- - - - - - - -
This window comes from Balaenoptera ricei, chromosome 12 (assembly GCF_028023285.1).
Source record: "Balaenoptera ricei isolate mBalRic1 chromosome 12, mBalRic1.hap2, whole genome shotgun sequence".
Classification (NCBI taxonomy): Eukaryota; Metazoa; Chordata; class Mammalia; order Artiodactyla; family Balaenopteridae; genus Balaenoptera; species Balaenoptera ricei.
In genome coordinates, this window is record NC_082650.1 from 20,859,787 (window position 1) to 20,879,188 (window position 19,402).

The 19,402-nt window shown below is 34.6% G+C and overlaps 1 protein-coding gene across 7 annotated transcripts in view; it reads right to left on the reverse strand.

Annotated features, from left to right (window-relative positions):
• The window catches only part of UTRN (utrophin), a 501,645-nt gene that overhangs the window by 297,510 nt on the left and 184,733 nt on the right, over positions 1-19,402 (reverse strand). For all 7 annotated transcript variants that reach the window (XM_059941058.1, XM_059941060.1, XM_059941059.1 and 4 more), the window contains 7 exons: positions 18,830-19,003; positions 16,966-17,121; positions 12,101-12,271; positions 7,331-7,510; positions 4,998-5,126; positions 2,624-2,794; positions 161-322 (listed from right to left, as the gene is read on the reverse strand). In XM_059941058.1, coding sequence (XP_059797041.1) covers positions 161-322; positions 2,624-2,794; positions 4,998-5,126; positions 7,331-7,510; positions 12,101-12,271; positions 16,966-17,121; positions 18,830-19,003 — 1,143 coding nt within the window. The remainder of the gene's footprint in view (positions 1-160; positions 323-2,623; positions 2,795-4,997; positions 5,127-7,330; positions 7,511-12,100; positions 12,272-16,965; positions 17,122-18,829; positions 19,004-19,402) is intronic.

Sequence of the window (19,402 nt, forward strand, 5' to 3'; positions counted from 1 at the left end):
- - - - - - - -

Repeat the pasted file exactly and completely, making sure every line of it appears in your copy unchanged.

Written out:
This window comes from Balaenoptera ricei, chromosome 12 (assembly GCF_028023285.1).
Source record: "Balaenoptera ricei isolate mBalRic1 chromosome 12, mBalRic1.hap2, whole genome shotgun sequence".
Classification (NCBI taxonomy): Eukaryota; Metazoa; Chordata; class Mammalia; order Artiodactyla; family Balaenopteridae; genus Balaenoptera; species Balaenoptera ricei.
In genome coordinates, this window is record NC_082650.1 from 20,859,787 (window position 1) to 20,879,188 (window position 19,402).

The 19,402-nt window shown below is 34.6% G+C and overlaps 1 protein-coding gene across 7 annotated transcripts in view; it reads right to left on the reverse strand.

Annotated features, from left to right (window-relative positions):
• The window catches only part of UTRN (utrophin), a 501,645-nt gene that overhangs the window by 297,510 nt on the left and 184,733 nt on the right, over positions 1-19,402 (reverse strand). For all 7 annotated transcript variants that reach the window (XM_059941058.1, XM_059941060.1, XM_059941059.1 and 4 more), the window contains 7 exons: positions 18,830-19,003; positions 16,966-17,121; positions 12,101-12,271; positions 7,331-7,510; positions 4,998-5,126; positions 2,624-2,794; positions 161-322 (listed from right to left, as the gene is read on the reverse strand). In XM_059941058.1, coding sequence (XP_059797041.1) covers positions 161-322; positions 2,624-2,794; positions 4,998-5,126; positions 7,331-7,510; positions 12,101-12,271; positions 16,966-17,121; positions 18,830-19,003 — 1,143 coding nt within the window. The remainder of the gene's footprint in view (positions 1-160; positions 323-2,623; positions 2,795-4,997; positions 5,127-7,330; positions 7,511-12,100; positions 12,272-16,965; positions 17,122-18,829; positions 19,004-19,402) is intronic.

Sequence of the window (19,402 nt, forward strand, 5' to 3'; positions counted from 1 at the left end):